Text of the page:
Saint of the Day ~ February 24

BLESSED THOMAS MARIA FUSCO (1831-1891), priest, founder and missionary

Today, the Church honors Blessed Thomas (Tommaso) Maria Fusco, who dedicated his life to tirelessly serving the Body of Christ, always placing the glory of God first in his life.

Thomas was the seventh of eight children, born on December 1, 1831, in Pagani, Salerno, in the Diocese of Nocera-Sarno, Italy, and baptized the same day in the parish of San Felice e Corpo di Cristo.

In 1837, when he was only six years old, his mother died of cholera, and a few years later, in 1841, he also lost his father. Father Giuseppe, an uncle on his father’s side and a primary school teacher, then took charge of Thomas’ education.

Since 1839, the year of the canonization of Saint Alphonsus Liguori, Thomas had dreamed of the priesthood. He entered the seminary in 1847 and was ordained in 1855. Thomas developed a deep devotion to the Crucified Christ and the Sorrowful Heart of Mary which he cherished throughout his life.

Right from the very beginning of his priestly ministry, he saw to the formation of boys for whom he opened a morning school in his own home, while for young people and adults, concerned with increasing their Christian formation, Father Thomas organized evening prayers at the parish church of San Felice e Corpo di Cristo. Many saw this as a true place of conversion and prayer.

In 1857, he was admitted to the Congregation of the Missionaries of Nocera and became an itinerant [traveling] missionary, especially in the regions of Southern Italy. In 1860, he was appointed chaplain at the Shrine of our Lady of Carmel in Pagani, where he also built up the Men’s and Women’s Catholic Associations and set up the “Altar of the Crucified Christ” and the “Pious Union for the Adoration of the Most Precious Blood of Jesus”.

In 1862, Father Thomas opened a school of moral theology in his own home to train priests for the ministry of confession, enkindling devotion and love for the Blood of Christ; that same year, he founded the “(Priestly) Society of the Catholic Apostolate” for missions among the common people, which received the approval of Pope Pius IX in 1874. He also founded the Congregation of the “Daughters of Charity of the Most Precious Blood”, which became an orphanage for poor orphan girls in the area, which also received papal approval.

Father Thomas continued to dedicate himself to his priestly ministry, preaching spiritual retreats and popular missions; and, from his various apostolic travels, there sprang the many foundations of houses and orphanages that were a monument to his heroic charity, a charity which was even more fervent in the last twenty years of his life.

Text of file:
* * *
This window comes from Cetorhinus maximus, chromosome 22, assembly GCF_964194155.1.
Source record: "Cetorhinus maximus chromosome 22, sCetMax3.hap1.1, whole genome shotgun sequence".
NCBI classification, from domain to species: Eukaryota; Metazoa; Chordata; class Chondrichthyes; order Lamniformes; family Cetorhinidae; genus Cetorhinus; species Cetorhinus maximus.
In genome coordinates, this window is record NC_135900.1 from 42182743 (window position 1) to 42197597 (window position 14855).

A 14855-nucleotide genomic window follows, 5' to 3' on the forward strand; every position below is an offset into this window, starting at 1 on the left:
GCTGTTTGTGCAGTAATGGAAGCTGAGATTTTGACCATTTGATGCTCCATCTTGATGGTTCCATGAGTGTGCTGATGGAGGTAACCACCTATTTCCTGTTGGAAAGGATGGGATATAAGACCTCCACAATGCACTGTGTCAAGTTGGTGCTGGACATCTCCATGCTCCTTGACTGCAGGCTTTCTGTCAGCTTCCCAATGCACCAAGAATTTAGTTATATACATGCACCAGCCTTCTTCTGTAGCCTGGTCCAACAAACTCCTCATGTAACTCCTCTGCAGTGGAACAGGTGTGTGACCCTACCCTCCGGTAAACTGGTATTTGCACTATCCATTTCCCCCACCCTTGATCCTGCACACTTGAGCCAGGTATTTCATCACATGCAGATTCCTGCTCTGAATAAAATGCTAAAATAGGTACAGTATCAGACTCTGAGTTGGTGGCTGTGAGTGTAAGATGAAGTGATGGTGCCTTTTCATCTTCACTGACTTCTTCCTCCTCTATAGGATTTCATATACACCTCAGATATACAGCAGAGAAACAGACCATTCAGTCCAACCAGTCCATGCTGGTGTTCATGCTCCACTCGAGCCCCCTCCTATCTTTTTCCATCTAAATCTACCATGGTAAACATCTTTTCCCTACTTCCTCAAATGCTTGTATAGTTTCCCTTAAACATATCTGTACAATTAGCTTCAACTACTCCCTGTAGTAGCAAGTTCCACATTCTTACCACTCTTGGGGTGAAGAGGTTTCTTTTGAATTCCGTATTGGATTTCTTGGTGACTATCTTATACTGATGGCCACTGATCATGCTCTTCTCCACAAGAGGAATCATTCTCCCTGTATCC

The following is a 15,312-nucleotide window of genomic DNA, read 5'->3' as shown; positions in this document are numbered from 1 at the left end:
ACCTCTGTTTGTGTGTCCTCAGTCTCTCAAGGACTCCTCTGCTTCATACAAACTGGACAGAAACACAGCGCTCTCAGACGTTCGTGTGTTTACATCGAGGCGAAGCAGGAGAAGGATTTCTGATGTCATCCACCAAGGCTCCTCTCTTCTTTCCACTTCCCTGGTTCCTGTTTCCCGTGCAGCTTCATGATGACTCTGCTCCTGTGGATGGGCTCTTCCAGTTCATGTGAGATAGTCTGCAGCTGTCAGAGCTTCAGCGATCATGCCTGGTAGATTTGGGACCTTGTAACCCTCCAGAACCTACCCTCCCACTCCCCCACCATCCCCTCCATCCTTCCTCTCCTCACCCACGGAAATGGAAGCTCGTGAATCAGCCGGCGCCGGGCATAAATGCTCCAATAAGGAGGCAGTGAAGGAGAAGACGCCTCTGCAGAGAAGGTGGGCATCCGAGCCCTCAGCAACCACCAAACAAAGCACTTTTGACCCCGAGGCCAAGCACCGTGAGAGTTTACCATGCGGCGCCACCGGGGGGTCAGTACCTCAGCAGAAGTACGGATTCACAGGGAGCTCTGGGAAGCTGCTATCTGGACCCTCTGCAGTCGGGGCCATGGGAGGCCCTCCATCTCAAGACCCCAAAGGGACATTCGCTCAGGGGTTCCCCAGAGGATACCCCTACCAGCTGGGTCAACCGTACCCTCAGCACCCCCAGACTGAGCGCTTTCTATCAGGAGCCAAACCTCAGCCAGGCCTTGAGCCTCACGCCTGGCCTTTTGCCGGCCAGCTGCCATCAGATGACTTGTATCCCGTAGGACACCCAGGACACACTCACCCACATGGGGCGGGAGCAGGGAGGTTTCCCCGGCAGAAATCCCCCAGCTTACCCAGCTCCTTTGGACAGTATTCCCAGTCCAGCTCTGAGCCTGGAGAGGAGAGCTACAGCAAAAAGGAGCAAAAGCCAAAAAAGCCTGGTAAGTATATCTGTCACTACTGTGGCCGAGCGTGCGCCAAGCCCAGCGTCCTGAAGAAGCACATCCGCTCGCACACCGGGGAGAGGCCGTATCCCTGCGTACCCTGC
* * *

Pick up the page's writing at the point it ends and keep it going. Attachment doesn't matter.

Envied for the good he achieved in his ministries and for his life as an exemplary priest, it was not long before Father Thomas was faced with humiliation and persecution, which is often the case when Satan is permitted to attack an individual because of his sanctity, a time of purification in which God’s glory is made even more manifest.

During the worst times of his trials, Father Thomas would pray, “May work and suffering for God always be your glory; and, in your work and suffering, may God be your consolation on this Earth, and your recompense in Heaven.”

At the age of 59, and wasting away from liver-disease, Father Thomas (Tommaso Maria) died a holy death on February 24, 1891, praying the words which we find in the Gospel of Luke, “Lord, now let your servant go in peace, according to your word” (Luke 2:29). Thomas was beatified on October 7, 2001, by Pope St. John Paul II.

We commemorate his feastday on February 24.

(From catholicnewsagency.com, saints.sqpn.com and vatican.va)

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PRAYER

(The following prayer is from the Roman Breviary from the Commons for Pastors ~ missionary)

“God of Mercy, You gave us Blessed Tommaso Maria to proclaim the riches of Christ. By the help of his prayers, may we grow in knowledge of You, be eager to do good, and learn to walk before You by living the truth of the Gospel.

“Grant this through our Lord Jesus Christ, Your Son, who lives and reigns with You in the unity of the Holy Spirit, one God, for ever and ever. Amen.”

DAILY PRAYER REQUESTS

Please feel free to post your prayer request for today as a comment to this post. Your needs and intentions will be included in our daily offerings throughout the day and at the 3 o’clock hour for Divine Mercy, and your requests will be personally offered to our Heavenly Father, having faith in the words our Lord spoke to Saint Faustina, “Through the chaplet you will obtain everything, if what you ask for is compatible with My will.” (Diary, § 1731)

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“Most Loving and Merciful Father, through Your Divine Son, Jesus, You have filled our hearts, minds and souls with Your Truth and Love;

– please help us, Your children, to always be mindful of Your will for us, being kind and forgiving towards our neighbor as You have been towards us, so that all our prayers, intentions and actions may always be most pleasing to You, through Christ our Lord. Amen.”

Mercy Minutes with Jesus (from Saint Faustina’s Diary)

February 23 ~ Witness to Your Mercy

Theme:  The Image of The Divine Mercy

“On Good Friday, at three o’clock in the afternoon, when I entered the chapel, I heard these words: ‘I desire that the image be publicly honored.’ Then I saw the Lord Jesus dying on the Cross amidst great suffering, and out of the Heart of Jesus came the same two rays as are in the image.”(Mercy Minutes with Jesus/Diary, 414)